Insider’s travel guide to Asia: the Philippines
An inevitable hazard of being a travel writer is to be asked for holiday advice. In the past fortnight two sets of friends have sought advice: a young couple in their early twenties seeking somewhere warm and affordable for a week and a couple in their 30s hoping for relaxation and diving. In both cases my answer was the same – go to the Philippines.
How to get there
In part that is inspired by a sale by Cebu Pacific Air, the Philippine discount airline, in conjunction with Visa card that runs online until this Sunday (May 17) for travel from June 1 until December 10. Visa cardholders only need to input the promotional code “VISA” through Cebu Pacific Air.
The campaign offers $149 seats from Sydney to Manila, as well as $199 seats from Sydney to Cebu, Palawan (Puerto Princesa) and Boracay (Kalibo or Caticlan), via Manila. Quoted fares include taxes and fees, but not meals or baggage allowance.
Since September last year CEB operates four flights per week from Sydney, and, from Manila, up to 17 daily flights to Cebu, up to six daily flights to Puerto Princesa and Kalibo, and up to 9 daily flights to Caticlan. Cebu Air is the largest carrier in the Philippines and has one of the most modern aircraft fleets in the world.
The Philippines is a complex country of 7107 islands and 175 languages yet a simple one where a $1 beer is easily found. Even better, 2015 has been designated as Visit Philippines Year so there will be even more festivals, parades and concerts than usual in this party nation. It offers a wide range of affordable hotels and resorts.
Where to go
For those considering a week or so you could do worse than combine visits to Manila, the capital, and the islands of Cebu and Palawan. It gives a fantastic balance of history and big-city living, swimming snorkelling and diving, and some world-class nature experiences.
Manila feels like an endless city of casinos and shopping and traffic but Cebu, an hour flight away, has the festive mood of a holiday destination. Divers are likely to head to Oslob in the south of the island where local villagers have encouraged whale sharks, the world’s largest fish, to stay around throughout the year. Cebu City itself has a remarkable historic feature: Magellan’s Cross that was erected here by Ferdinand Magellan on April 21, 1521 on the world’s first voyage of circumnavigation.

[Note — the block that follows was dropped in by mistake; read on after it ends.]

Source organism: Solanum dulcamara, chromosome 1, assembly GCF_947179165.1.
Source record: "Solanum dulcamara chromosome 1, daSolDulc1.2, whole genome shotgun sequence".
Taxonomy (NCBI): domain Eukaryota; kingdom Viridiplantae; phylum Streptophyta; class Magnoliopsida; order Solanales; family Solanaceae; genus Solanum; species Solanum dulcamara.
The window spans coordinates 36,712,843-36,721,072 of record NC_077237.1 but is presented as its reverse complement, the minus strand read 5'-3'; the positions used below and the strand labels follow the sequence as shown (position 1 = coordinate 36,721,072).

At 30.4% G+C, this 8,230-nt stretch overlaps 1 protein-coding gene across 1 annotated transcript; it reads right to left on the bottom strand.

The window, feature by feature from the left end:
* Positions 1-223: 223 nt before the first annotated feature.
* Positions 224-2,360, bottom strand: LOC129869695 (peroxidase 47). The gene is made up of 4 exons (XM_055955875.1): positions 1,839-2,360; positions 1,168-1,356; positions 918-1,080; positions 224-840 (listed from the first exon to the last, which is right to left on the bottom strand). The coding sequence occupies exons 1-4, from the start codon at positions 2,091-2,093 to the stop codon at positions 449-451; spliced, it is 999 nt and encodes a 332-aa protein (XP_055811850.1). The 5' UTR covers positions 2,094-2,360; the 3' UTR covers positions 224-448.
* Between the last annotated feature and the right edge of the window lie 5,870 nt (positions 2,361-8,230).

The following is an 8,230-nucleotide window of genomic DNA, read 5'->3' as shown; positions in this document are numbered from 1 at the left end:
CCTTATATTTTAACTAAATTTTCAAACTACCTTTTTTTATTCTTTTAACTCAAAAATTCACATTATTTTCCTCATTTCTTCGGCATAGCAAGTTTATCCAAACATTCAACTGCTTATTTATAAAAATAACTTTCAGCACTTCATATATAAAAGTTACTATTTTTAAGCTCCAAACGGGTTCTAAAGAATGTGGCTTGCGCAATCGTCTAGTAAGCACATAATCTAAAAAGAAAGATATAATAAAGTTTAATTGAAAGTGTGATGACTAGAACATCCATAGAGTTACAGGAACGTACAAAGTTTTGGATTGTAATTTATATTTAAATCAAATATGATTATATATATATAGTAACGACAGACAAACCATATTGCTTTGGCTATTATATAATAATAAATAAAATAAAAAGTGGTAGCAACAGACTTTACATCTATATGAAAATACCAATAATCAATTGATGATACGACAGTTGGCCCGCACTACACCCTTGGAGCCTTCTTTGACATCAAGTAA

Palawan, the long skinny island pointing towards Borneo, represents island downtime. Even the transport is casual. Manila has an endless stream of Jeepneys, originally made from US army jeeps stretched into extravagantly-decorated quaint mini-buses. Palawan’s Puerto Princesa airport has an area designated “tricycle parking” for the ubiquitous motorcycle and sidecar taxis.
There are two exceptional natural attractions in Palawan. Iwahig Firefly Watching is a relatively new ecotourism project on the Iwahig River. It’s best done on a moonless night when boatmen take three people per boat for an hour to cover a kilometre of riverbank, returning along the opposite shore. There are a lot of fireflies that illuminate the trees like Christmas lights.
The Puerto Princesa Subterranean River National Park is a UNESCO World Heritage site where the 8km Cabayugan River flows underground through a spectacular limestone karst formation of chambers and tunnels before emerging straight into the sea. It’s visited in small man-powered boats. Getting there is half the fun as the walk through dense jungle to the beach reveals skulking monitor lizards and chattering monkeys.
The Philippines is an easy country to travel in – and a very friendly destination. If you seek out the highlights it will be a memorable holiday or it can simply be a very affordable relaxing beach holiday.
Want to explore more on your travels? How about Papua New Guinea? (www.retirementliving.tv/travel/highland-showtime-the-splendour-of-papua-new-guinea.aspx)
Where is your favourite destination in Asia to travel? Where do you want to go next? Join our conversation below…